The showground was vast, with a series of local restaurant booths set up to create a ring around the line up of classic British cars, a judge’s podium in the center. With a British accent booming through the microphone, a quirky judge listed off all the details about classic cars in the running.
The British Invasion Festival started in 1900 and has evolved to become one of the top 10 events for Vermont. The classic car show takes place every year, on the third Saturday of each September.
Just Like Home
Wiped out from the day, Dave and I retreated to the White Birch Cottage in nearby South Duxbury. Initially, we thought the cottage’s selling point would be its convenient proximity to hotspots such as Burlington, Montpelier and Stowe. Oh how we were wrong.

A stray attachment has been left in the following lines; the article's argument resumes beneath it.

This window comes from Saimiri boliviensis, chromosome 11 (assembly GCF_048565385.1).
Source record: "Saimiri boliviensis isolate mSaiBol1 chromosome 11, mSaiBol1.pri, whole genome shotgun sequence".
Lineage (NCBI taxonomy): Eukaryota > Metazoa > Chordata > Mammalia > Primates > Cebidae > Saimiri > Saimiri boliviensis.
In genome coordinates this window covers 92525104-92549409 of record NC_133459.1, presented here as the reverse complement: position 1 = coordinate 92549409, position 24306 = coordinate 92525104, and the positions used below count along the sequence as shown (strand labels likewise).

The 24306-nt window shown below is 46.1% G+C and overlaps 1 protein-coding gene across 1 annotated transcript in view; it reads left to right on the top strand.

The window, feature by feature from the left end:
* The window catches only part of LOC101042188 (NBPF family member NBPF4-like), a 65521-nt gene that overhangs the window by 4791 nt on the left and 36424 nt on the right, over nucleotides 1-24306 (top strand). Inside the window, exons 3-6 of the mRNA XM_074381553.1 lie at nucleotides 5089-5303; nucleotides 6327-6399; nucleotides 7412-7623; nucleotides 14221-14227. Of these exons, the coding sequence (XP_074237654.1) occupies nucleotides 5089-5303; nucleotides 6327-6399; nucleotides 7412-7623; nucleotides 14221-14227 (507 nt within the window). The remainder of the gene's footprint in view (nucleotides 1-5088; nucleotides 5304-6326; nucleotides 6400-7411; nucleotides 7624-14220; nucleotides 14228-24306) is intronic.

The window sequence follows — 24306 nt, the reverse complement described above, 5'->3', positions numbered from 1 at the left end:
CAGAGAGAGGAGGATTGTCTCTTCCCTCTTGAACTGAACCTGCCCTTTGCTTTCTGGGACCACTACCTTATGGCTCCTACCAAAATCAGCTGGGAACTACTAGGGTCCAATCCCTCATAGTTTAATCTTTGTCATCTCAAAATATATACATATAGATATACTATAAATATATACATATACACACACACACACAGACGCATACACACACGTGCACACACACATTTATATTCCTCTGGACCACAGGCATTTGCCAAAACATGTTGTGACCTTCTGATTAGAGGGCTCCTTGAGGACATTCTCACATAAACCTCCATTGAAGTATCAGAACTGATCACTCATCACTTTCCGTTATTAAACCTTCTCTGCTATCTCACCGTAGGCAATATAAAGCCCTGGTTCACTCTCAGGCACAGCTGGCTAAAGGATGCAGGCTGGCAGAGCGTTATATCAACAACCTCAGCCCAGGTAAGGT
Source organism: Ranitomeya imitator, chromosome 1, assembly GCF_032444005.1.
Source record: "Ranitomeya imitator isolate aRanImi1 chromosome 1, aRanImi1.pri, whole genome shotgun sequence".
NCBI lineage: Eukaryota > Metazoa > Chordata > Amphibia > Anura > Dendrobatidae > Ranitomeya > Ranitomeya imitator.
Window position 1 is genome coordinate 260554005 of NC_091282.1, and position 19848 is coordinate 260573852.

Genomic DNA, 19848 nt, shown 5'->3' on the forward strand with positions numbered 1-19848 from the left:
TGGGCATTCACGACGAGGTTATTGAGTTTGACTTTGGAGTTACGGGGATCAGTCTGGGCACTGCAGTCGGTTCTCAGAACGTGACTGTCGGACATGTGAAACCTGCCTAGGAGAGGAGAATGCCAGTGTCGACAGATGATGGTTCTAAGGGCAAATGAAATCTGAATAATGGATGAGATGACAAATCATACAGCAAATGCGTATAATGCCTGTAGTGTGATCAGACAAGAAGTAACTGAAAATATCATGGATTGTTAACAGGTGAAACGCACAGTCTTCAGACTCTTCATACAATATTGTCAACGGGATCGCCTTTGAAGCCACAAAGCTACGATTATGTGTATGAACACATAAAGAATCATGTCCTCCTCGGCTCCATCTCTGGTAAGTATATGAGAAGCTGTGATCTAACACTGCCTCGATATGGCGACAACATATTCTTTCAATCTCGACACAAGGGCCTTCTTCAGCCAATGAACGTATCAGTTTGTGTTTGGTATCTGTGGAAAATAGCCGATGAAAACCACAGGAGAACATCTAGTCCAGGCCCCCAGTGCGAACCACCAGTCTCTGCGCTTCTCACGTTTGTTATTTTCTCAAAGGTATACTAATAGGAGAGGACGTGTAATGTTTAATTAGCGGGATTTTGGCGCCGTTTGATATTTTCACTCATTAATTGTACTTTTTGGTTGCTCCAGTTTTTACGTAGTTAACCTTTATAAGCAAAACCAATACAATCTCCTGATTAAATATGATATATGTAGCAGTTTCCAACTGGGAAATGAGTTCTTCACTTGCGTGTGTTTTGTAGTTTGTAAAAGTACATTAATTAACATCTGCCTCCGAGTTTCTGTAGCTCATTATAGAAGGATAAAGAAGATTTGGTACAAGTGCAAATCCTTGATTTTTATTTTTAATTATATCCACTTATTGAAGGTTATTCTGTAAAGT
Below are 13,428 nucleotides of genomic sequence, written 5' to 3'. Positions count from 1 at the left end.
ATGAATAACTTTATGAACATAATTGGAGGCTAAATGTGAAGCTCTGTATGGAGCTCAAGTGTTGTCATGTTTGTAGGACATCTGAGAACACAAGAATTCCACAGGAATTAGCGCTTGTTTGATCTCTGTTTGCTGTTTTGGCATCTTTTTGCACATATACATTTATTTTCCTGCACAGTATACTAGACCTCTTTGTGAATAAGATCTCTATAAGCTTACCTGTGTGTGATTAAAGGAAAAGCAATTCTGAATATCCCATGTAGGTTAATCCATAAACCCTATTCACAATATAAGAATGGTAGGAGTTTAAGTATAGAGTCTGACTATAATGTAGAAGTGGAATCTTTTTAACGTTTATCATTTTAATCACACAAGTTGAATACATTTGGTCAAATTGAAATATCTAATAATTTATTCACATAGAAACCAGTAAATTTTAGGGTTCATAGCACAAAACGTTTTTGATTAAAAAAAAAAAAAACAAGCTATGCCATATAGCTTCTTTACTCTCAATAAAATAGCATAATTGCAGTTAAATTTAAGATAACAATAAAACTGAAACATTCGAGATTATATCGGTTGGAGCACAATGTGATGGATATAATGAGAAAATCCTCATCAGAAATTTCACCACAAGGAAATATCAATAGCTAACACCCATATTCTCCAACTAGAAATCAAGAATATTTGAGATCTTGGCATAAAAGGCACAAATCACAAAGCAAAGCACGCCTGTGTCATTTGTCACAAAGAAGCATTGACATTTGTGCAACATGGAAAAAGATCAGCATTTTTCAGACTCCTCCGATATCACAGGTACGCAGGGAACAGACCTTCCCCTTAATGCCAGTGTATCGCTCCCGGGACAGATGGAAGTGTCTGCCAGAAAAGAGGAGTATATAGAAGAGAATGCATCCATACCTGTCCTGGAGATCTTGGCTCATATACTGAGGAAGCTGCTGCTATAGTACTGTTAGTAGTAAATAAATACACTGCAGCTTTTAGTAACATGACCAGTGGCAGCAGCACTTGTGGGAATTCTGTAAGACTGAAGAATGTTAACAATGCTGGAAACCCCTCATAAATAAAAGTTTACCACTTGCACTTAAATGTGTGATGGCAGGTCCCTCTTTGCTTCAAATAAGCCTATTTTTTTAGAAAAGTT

Slightly confused as we pulled up to a cottage, Karen Cavoretto came running out to wave us down and ensure us that yes—we were in fact spending the evening in not just one room, but this entire gorgeous cottage set on the mountainside. Too good to be true, it seemed. First classic cars—now our own cottage!
Karen greeted us with a warm smile, a hug and a freshly baked apple pie. She showed us around the beautifully finished cottage. Inside were five bedrooms, a kitchen, a living room, a bathroom, a loft, and a deck expanding off the back, perfect for watching the sun rise (which we did the next morning!)
Karen told us the history of the cottage that, with her husband Robert Cavoretto, she started three years ago by making their guest cottage into an Inn. With a pond right next door to the cottage and trails within walking distance, she and Robert take it upon themselves to show each guest a great time.